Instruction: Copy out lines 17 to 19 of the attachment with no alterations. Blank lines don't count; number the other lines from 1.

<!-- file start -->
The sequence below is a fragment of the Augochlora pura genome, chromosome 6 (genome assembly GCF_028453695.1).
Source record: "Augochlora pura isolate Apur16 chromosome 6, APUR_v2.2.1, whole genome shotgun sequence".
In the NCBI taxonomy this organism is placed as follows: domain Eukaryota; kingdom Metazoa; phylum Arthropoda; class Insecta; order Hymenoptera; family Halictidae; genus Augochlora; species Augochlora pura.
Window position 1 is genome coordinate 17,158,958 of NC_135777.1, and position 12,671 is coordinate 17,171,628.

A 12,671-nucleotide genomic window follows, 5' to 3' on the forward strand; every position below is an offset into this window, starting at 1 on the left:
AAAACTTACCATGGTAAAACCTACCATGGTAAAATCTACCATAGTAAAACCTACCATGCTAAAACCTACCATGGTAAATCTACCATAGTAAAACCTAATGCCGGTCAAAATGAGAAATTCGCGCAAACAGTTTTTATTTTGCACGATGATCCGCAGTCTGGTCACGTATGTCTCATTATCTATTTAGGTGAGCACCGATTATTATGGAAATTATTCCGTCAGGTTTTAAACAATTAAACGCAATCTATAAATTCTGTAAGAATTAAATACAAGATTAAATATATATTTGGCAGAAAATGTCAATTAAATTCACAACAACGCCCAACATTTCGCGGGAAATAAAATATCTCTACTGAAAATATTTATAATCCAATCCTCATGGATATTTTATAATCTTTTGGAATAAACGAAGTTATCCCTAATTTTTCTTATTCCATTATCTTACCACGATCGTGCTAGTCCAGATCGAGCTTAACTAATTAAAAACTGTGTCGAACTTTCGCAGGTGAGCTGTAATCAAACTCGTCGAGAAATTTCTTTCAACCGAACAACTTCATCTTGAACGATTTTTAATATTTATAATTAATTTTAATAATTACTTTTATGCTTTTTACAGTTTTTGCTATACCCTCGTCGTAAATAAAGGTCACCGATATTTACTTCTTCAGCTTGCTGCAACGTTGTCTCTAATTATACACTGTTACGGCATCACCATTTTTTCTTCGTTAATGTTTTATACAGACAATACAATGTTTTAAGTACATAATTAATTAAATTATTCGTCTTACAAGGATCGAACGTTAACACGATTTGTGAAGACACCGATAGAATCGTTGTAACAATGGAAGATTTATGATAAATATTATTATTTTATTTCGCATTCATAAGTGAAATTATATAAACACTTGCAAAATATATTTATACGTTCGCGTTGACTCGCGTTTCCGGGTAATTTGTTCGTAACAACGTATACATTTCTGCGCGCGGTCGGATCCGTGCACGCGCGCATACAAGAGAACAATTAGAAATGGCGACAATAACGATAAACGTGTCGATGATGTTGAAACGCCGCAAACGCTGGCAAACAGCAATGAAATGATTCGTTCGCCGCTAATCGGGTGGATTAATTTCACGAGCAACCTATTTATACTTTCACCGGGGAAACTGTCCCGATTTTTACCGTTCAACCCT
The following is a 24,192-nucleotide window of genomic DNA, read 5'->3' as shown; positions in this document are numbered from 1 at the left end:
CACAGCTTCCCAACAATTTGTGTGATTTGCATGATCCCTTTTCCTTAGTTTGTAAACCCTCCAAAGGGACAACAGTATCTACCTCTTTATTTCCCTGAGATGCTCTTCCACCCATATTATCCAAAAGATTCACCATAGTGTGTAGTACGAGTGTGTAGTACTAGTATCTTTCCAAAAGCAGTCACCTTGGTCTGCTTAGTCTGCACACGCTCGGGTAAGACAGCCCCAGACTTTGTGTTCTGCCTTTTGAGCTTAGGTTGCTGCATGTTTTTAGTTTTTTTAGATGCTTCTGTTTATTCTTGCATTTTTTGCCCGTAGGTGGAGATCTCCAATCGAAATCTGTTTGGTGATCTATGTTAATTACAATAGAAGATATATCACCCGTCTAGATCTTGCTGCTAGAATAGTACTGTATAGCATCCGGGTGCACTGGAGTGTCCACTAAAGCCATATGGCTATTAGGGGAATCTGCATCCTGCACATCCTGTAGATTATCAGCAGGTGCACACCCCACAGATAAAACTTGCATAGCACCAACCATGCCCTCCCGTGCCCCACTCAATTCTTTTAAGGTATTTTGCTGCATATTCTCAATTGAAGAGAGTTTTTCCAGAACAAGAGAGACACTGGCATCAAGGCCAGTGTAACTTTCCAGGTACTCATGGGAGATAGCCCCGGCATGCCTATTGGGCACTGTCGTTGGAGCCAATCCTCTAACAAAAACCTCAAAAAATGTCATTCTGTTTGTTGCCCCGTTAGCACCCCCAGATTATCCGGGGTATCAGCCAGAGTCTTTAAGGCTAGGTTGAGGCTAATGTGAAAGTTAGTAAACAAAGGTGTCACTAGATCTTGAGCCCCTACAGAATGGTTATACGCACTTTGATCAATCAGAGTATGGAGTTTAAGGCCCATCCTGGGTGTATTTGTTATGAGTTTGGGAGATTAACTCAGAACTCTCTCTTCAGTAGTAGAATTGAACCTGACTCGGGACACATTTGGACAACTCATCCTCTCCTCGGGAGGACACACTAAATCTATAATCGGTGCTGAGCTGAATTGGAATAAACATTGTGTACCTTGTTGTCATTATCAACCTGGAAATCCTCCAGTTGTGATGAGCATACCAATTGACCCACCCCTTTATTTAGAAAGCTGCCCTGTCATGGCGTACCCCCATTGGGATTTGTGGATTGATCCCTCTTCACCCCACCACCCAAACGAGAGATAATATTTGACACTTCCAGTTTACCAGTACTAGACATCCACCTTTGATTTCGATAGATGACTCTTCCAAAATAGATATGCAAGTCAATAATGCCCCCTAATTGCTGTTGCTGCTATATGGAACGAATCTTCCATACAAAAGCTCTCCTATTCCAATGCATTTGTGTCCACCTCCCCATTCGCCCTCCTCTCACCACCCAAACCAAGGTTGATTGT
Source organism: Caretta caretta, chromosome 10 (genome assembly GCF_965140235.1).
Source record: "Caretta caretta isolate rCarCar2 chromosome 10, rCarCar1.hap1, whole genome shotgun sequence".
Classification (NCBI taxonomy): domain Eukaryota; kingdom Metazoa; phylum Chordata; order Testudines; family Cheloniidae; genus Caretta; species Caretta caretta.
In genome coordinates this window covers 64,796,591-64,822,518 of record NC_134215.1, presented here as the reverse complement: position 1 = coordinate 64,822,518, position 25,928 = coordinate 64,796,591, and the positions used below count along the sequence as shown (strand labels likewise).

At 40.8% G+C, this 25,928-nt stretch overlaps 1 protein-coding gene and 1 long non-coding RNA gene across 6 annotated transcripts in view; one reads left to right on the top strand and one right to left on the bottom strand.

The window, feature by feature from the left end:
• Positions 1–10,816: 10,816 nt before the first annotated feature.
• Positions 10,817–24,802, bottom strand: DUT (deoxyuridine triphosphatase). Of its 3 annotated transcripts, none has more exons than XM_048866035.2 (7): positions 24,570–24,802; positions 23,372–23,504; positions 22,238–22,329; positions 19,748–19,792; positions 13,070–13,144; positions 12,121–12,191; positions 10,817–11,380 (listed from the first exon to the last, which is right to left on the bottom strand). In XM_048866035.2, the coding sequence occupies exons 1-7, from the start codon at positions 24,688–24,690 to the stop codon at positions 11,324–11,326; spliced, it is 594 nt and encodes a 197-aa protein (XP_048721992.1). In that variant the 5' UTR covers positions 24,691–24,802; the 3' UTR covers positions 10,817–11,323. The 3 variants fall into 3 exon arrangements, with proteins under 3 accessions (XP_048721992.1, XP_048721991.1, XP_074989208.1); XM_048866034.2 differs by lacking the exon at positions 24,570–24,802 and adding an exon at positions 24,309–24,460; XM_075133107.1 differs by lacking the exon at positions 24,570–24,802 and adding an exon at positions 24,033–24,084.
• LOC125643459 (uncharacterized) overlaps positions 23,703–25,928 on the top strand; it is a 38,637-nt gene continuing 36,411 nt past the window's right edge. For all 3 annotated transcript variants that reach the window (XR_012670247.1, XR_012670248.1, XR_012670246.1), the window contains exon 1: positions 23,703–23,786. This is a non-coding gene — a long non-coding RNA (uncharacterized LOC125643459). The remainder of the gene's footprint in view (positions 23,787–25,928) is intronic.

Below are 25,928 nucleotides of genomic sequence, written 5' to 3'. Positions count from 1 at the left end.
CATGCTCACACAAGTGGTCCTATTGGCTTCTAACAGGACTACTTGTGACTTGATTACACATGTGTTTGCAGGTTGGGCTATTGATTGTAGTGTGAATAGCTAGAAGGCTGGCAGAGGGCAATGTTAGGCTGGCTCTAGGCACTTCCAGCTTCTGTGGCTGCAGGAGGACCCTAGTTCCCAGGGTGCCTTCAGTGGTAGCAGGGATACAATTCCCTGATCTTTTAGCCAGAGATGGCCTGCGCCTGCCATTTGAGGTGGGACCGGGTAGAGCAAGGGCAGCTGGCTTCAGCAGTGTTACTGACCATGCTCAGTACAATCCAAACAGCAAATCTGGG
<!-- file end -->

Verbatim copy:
• LOC125643459 (uncharacterized) overlaps positions 23,703–25,928 on the top strand; it is a 38,637-nt gene continuing 36,411 nt past the window's right edge. For all 3 annotated transcript variants that reach the window (XR_012670247.1, XR_012670248.1, XR_012670246.1), the window contains exon 1: positions 23,703–23,786. This is a non-coding gene — a long non-coding RNA (uncharacterized LOC125643459). The remainder of the gene's footprint in view (positions 23,787–25,928) is intronic.

Below are 25,928 nucleotides of genomic sequence, written 5' to 3'. Positions count from 1 at the left end.
CATGCTCACACAAGTGGTCCTATTGGCTTCTAACAGGACTACTTGTGACTTGATTACACATGTGTTTGCAGGTTGGGCTATTGATTGTAGTGTGAATAGCTAGAAGGCTGGCAGAGGGCAATGTTAGGCTGGCTCTAGGCACTTCCAGCTTCTGTGGCTGCAGGAGGACCCTAGTTCCCAGGGTGCCTTCAGTGGTAGCAGGGATACAATTCCCTGATCTTTTAGCCAGAGATGGCCTGCGCCTGCCATTTGAGGTGGGACCGGGTAGAGCAAGGGCAGCTGGCTTCAGCAGTGTTACTGACCATGCTCAGTACAATCCAAACAGCAAATCTGGG